In what has become a saga of uncertainty on infrastructure worthy of a plot line for a television soap opera, a bipartisan group of 21 U.S. senators unveiled the framework last week for a potential deal.
In some ways, that’s encouraging. We need our leaders in Washington to push past partisan gridlock and move us forward in a way that brings the American people back together. Environment America and U.S. PIRG, where each of us works, have been urging that approach since the election and its aftermath revealed just how divided Americans are. A major infrastructure investment bill is a great opportunity to do that, but it would be a big mistake to leave out good, bipartisan provisions.
The proposed framework includes $579 billion in new spending to rebuild America’s roads and bridges, improve public transit systems, invest in broadband infrastructure and upgrade our airports. Much of this is good and necessary. But it leaves out some of the critical, and very popular, provisions from President Joe BidenJoe BidenUN meeting with US, France canceled over scheduling issue Schumer moves to break GOP blockade on Biden's State picks GOP Rep. Cawthorn likens vaccine mandates to 'modern-day segregation' MORE’s proposal that would help tackle the climate crisis. Notably, the bipartisan framework does not include clean energy tax incentives to spur the innovation and adoption of wind and solar power, efficiency, storage and electric vehicles.
In the American Jobs Plan, Biden proposed extending tax incentives in these key areas for 10 years. We know these incentives work. Over the past decade tax incentives have helped lower the cost of wind and solar power, making renewables more cost competitive with fossil fuels and spurring the renewable energy market. But the current incentives will expire over the next few years. We shouldn’t pull the rug out just as the market is hitting its stride. The infrastructure bill is an opportunity that can’t be missed that would update and extend the incentives.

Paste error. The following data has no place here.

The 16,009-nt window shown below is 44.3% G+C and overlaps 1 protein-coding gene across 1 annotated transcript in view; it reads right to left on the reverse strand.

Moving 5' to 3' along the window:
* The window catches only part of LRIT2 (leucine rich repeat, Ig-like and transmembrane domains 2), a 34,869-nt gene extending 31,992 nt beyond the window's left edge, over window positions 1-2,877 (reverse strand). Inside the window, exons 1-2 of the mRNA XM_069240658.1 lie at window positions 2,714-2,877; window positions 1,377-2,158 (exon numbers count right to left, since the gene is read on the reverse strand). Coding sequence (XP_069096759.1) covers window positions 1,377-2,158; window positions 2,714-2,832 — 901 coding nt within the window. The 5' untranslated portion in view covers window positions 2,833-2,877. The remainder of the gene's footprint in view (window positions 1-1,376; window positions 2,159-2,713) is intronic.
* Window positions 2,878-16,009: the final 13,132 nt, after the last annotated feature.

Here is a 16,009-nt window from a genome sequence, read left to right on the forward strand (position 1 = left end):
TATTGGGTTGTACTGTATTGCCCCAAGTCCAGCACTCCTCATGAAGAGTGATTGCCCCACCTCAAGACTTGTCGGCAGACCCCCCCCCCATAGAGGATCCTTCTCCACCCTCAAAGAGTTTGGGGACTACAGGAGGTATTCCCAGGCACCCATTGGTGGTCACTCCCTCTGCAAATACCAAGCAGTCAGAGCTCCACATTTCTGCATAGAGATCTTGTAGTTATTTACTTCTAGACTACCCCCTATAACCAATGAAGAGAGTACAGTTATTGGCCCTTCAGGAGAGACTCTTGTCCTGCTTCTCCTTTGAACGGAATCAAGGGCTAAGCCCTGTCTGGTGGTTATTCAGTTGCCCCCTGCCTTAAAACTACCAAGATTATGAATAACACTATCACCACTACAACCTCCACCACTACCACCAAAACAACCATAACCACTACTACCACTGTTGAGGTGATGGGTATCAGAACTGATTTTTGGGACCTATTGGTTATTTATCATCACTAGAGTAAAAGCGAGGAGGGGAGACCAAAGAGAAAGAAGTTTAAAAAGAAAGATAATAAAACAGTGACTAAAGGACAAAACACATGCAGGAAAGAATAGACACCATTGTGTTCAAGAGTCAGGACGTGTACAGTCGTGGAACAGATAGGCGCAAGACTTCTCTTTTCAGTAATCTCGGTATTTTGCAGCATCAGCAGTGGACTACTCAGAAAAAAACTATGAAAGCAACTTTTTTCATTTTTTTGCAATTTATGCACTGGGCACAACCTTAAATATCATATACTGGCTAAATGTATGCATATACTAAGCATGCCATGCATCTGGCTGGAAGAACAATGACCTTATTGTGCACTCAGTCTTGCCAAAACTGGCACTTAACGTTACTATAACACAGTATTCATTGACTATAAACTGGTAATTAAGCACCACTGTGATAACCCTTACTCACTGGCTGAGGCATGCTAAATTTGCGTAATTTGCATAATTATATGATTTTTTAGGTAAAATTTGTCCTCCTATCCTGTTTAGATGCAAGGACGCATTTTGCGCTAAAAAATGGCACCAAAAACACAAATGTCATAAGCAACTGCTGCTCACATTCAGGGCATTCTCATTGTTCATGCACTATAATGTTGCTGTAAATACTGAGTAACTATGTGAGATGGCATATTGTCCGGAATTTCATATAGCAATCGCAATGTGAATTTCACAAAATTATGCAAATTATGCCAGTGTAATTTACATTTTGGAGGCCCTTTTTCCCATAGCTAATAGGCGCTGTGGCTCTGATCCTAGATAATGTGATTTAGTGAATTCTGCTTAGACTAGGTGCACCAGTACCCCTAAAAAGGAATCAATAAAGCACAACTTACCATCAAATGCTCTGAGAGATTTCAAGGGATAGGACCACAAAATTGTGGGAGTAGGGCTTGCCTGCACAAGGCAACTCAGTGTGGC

What’s more, including clean energy incentives would allow the bipartisan group of senators to put forth a plan that will garner wide support among the American public. According to one 2019 poll, 89 percent of voters, with majorities across party lines, supported extending clean energy tax incentives. More recently, polling found that 62 percent of voters agree lawmakers should keep ambitious climate and clean energy investment, including these tax incentives, in the American Jobs Plan. The support also spanned party lines, with 44 percent of Republicans and 70 percent of independents voicing support. That’s why we included them in our list of 12 policies with transpartisan appeal that Congress and the Biden administration should pursue this year.
And let’s not forget that global warming is the most important challenge of our time. With heat waves, droughts and wildfires picking up throughout the country, we’re feeling the impacts right now. The infrastructure we build today will continue to shape America for generations to come — and will determine if we’re able to preserve a livable future. Biden’s plan would change the way we incentivize our energy infrastructure by extending clean energy credits and ending tax preferences for fossil fuel projects (another decision that polling shows would be widely embraced by the American public). In contrast, the current bipartisan framework would continue the status quo, leaving the fossil fuel preferences in place while failing to extend the clean energy incentives. This is a recipe for a climate disaster. Any infrastructure plan that doubles down on fossil fuels should be a non-starter.
We’ve been at the infrastructure drawing board for a long time, but if this is the framework that’s going to get traction in Congress, negotiators better take their pens back out. Because a bipartisan deal that leaves out clean energy policies that enjoy broad-based public support isn't going to cut it.
Lisa Frank is the executive director of the Washington Legislative Office for Environment America.
Matt Casale is U.S. PIRG’s environment campaigns director.